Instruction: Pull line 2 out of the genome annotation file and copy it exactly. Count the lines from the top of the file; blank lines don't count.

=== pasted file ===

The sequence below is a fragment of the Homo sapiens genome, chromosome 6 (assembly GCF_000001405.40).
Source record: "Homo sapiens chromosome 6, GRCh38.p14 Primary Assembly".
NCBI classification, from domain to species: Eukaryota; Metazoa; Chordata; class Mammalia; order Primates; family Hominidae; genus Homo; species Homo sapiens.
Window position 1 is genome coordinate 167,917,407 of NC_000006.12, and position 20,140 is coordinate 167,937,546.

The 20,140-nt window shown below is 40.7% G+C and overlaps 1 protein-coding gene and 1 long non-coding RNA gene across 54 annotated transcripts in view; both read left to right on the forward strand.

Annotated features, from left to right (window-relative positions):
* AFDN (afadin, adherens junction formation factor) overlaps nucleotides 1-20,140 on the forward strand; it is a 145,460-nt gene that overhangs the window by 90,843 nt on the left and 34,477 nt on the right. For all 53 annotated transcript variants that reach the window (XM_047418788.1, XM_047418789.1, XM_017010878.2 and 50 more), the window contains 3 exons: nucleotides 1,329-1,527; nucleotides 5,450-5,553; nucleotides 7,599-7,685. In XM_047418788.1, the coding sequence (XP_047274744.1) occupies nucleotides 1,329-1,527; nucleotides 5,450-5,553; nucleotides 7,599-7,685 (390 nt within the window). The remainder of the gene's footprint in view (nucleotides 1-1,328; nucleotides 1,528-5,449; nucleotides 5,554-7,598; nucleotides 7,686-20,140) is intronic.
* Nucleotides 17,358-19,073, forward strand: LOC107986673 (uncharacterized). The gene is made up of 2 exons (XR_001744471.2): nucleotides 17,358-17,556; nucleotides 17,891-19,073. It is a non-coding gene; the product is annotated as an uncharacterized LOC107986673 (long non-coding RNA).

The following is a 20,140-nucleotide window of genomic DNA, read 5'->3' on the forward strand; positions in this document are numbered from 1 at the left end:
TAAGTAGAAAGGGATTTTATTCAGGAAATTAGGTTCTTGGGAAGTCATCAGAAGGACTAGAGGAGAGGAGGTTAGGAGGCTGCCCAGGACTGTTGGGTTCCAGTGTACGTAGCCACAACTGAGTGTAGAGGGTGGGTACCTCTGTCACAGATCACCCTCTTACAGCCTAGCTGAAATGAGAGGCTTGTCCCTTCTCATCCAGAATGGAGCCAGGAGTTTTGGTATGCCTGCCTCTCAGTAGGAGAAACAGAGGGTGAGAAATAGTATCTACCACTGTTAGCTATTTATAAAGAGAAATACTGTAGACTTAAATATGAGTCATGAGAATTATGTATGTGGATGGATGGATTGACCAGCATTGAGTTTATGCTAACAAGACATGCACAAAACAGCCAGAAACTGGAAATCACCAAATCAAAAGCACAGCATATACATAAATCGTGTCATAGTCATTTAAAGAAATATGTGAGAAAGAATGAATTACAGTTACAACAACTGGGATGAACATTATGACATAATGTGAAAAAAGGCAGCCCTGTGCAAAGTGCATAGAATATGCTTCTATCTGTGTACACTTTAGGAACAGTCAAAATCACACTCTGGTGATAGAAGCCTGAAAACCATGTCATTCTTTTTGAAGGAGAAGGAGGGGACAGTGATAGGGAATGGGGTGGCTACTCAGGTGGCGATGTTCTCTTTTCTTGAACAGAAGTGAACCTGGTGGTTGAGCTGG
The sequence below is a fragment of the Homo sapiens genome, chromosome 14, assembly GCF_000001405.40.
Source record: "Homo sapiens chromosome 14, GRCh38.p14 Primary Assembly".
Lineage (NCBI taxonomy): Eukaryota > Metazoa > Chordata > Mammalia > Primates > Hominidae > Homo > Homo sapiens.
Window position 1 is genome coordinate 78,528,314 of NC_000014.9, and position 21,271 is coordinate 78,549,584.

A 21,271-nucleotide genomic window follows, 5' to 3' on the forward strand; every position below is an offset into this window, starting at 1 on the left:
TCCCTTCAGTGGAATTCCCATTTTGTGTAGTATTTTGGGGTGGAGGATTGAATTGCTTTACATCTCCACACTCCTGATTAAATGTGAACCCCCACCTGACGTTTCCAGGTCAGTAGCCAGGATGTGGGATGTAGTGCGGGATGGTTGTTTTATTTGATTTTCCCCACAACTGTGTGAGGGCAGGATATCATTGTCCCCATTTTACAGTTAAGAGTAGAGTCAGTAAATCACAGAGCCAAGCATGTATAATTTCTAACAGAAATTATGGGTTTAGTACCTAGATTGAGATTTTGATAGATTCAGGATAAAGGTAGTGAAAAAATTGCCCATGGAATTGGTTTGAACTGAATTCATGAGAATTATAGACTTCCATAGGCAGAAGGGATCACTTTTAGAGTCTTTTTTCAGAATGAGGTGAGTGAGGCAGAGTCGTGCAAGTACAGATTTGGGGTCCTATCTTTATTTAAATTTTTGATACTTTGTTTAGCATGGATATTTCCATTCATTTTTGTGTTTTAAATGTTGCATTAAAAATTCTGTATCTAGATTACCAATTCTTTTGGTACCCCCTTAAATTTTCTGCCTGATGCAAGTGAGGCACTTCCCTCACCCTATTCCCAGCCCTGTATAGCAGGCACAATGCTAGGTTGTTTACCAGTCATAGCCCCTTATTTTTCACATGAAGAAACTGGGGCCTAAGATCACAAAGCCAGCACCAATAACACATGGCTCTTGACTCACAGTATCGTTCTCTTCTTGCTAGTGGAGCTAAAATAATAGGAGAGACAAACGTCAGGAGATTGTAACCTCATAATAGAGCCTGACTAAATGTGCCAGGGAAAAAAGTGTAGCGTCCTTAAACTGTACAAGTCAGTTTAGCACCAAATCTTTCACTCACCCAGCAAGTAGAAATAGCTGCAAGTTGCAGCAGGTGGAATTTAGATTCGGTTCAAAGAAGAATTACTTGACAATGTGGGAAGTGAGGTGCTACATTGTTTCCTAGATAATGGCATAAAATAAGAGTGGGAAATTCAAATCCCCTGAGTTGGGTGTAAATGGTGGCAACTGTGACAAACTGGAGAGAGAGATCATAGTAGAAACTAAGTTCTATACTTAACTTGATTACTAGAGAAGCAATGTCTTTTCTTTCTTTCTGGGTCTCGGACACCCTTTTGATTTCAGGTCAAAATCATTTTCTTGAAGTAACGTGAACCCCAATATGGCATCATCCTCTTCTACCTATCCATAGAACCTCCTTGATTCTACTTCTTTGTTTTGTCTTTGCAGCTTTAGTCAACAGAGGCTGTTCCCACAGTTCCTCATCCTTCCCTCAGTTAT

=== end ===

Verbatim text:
Source record: "Homo sapiens chromosome 6, GRCh38.p14 Primary Assembly".